The discomfort of dry mouth can occur when the salivary glands don’t produce enough saliva to keep the mouth moist. Symptoms of dry mouth may include bad breath, stickiness in your mouth, even difficulty swallowing.  It can be caused by a number of reasons such as medication, tobacco and alcohol use, cancer therapy, or health conditions.  Since saliva is vital in helping to prevent tooth decay and for overall well-being, consult your care provider to determine the root cause.  

Biotene Fluoride Toothpaste can help make symptoms of dry mouth manageable while preventing tooth decay and freshening breath. The non-irritating formula is alcohol-free and sugar-free. The active ingredient is fluoride to prevent cavities and strengthen enamel. Biotene is the number one brand recommended by dentist for dry mouth.

Price at publication: $8

Active Ingredients: Sodium Fluoride | Benefits: Cavity prevention, Helps combat dry mouth | Flavor: Fresh Mint | Size: 4.3 ounce

Best Natural Toothpaste: Tom's of Maine Fluoride-Free Antiplaque & Whitening Natural Toothpaste 2 Pack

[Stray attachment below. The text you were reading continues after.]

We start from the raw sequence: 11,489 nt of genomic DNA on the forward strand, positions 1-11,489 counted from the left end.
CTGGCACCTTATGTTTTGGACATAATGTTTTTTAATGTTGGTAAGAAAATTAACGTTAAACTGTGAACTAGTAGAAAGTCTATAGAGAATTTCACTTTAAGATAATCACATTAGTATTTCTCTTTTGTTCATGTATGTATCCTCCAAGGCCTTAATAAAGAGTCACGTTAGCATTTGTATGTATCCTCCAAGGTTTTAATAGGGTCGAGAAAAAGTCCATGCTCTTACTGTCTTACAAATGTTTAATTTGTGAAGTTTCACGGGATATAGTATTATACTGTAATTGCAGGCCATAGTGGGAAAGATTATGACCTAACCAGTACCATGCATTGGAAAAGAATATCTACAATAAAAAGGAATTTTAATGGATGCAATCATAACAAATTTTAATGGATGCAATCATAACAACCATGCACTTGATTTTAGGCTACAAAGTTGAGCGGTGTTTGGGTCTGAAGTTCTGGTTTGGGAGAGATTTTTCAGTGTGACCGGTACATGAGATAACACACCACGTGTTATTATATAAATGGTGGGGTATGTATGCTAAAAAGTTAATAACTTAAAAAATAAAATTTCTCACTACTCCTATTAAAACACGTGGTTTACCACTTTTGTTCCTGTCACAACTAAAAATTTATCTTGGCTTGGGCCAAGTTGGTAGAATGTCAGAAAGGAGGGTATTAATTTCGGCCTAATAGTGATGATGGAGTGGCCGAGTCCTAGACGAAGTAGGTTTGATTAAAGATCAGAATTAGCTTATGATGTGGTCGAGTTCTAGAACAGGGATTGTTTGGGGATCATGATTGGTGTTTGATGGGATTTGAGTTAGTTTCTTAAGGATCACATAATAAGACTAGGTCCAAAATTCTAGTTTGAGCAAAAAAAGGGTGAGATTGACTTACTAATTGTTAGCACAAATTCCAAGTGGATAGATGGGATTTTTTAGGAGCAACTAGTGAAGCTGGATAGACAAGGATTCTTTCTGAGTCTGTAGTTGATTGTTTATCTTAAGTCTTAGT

Tom's of Maine Antiplaque & Whitening Toothpaste

Amazon

Pros
  • Fluoride-free

  • No artificial flavors or colors

  • Natural whitening

Cons
  • Contains sodium lauryl sulfate (SLS)

  • Contains carrageenan

  • Unpleasant aftertaste


Tom’s of Maine Fluoride-Free Antiplaque & Whitening Toothpaste is a more natural alternative to conventional toothpastes. Calcium carbonate is used as a mild abrasive to gently remove plaque buildup, while hydrated silica cleans and polishes teeth. Naturally-derived zinc citrate and sodium bicarbonate freshens your breath and xylitol fights bacteria. In addition to peppermint, Tom’s of Maine Fluoride-Free Antiplaque & Whitening Toothpaste is available in spearmint and fennel flavors.

Price at publication: $11